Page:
3. child.Courts cannot enforce orders for parent–child contactagainst an alienated teen’s wishes.A judge who understoodthat a 13-year-old’s decision to sever his relationship with hisfather reflected impaired judgment nevertheless acquiesced to theboy’s demands because, “He is now of an age where, even if hemay be too immature to appreciate what is best for him, he cannotbe physically forced to remain where he does not want to be”(Korwin v. Potworowski, 2006, ¶ 145). This judge is not alone.Other judges, child representatives, parenting coordinators, psy-chotherapists, and parents often report feeling stymied when ado-lescents refuse to cooperate with the court-ordered parenting timeschedule (DeJong & Davies, 2012;Johnston, Walters, & Fried-lander, 2001). These children can be so convincing about theirresolve to have their way with respect to avoiding a parent thatthey convince the court that they are beyond its authority. Theyinduce a sense of helplessness in judges.Adults need not feel helpless in the


      Adults need not feel helpless in the face of oppositional behavior from alienated teens. Two studies have reported that most children's protests evaporate when reunited with a rejected parent (Clawar & Rivlin, 2013; Warshak, 2010b) and this is illustrated anecdotally by high profile cases (Warshak, in press). Instead of appeasing children's demands, the court can order an intervention to assist children in adjusting to court orders that place them with their rejected parent (Warshak, 2010b).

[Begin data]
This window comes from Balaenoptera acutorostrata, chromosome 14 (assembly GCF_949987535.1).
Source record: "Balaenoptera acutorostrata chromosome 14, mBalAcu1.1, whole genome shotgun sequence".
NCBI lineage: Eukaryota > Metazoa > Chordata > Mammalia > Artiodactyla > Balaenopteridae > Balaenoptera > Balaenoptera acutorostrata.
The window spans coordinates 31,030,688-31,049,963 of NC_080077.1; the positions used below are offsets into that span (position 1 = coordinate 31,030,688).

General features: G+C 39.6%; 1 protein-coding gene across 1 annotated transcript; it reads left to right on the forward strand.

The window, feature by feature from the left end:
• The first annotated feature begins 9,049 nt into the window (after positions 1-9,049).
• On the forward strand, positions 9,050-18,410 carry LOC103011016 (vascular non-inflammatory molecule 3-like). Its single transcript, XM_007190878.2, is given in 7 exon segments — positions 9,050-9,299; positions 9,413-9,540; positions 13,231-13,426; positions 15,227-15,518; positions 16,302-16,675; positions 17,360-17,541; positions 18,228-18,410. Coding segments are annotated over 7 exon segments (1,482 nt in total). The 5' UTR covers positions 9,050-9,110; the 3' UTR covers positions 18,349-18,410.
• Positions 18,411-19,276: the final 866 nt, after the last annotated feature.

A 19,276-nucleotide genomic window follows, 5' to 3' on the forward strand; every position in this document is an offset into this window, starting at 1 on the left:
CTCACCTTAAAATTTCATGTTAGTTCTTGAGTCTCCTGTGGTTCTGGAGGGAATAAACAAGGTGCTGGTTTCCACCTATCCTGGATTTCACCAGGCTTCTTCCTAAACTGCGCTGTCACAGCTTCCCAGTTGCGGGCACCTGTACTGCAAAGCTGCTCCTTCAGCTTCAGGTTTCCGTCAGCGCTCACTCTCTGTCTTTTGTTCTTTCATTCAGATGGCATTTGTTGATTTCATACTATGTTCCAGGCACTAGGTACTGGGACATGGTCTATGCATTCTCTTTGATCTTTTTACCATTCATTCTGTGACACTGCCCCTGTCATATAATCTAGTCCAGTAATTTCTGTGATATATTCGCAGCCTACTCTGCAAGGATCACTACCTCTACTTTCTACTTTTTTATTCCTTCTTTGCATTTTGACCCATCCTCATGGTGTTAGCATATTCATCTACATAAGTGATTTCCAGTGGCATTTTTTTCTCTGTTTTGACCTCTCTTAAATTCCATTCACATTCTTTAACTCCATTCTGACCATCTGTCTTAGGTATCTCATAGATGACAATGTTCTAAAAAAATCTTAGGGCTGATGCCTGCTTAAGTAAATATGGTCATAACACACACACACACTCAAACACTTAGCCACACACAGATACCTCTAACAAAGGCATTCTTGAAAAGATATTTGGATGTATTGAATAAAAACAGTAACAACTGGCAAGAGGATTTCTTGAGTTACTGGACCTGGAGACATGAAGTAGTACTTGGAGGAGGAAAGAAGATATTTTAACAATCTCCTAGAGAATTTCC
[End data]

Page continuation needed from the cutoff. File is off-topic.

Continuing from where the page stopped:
Adolescents comply with many rules and expectations that are not of their own choosing. It is an error to assume that they do not benefit from an assertion of authority on the part of the court and their parents. Teens need adult guidance, structure, and limits as much as if not more than do younger children. When a teen has been violent toward a rejected parent, allowing the teen's wishes to determine the outcome of a custody case can be seen as rewarding violent behavior (Warshak, 2010b). Children of any age need to understand that they are not above the law or beyond its reach.

      Child custody evaluators and educative experts should inform the court about the benefits and drawbacks of various means of giving adolescents a voice in a custody dispute (Dale, 2014: Warshak, 2003b). Courts also need to learn about the suggestibility of adolescents and their susceptibility to immature judgment and external influence.

      If the evidence suggests that the child's viewpoints do not reflect mature judgment independent of the other parent's un- healthy influence, or the child's expressed preferences are unlikely to serve the child's best interests, the court should impress on the adolescent, either directly or through agents of the court, the necessity of complying with the residential schedule put in place by the court. The parents and the child should understand that failure to comply with court orders will not be overlooked and will not result in the court capitulating to the overt demands of the adolescent. A firm stance by the court brings the added benefit of relieving the child of needing to maintain a parent's approval by refusing to spend time with the other parent.

    4. Alienated Adolescents’ Stated Preferences ShouldDominate Custody Decision
    1. The APA and the Mental Health Child Abuse ScandalMental Health is Commonly Complicit in Child AbuseThe American Psychological Association (APA) Should Revise Its Policy

      Large collection of research and authoritative statements

  2. Jul 2018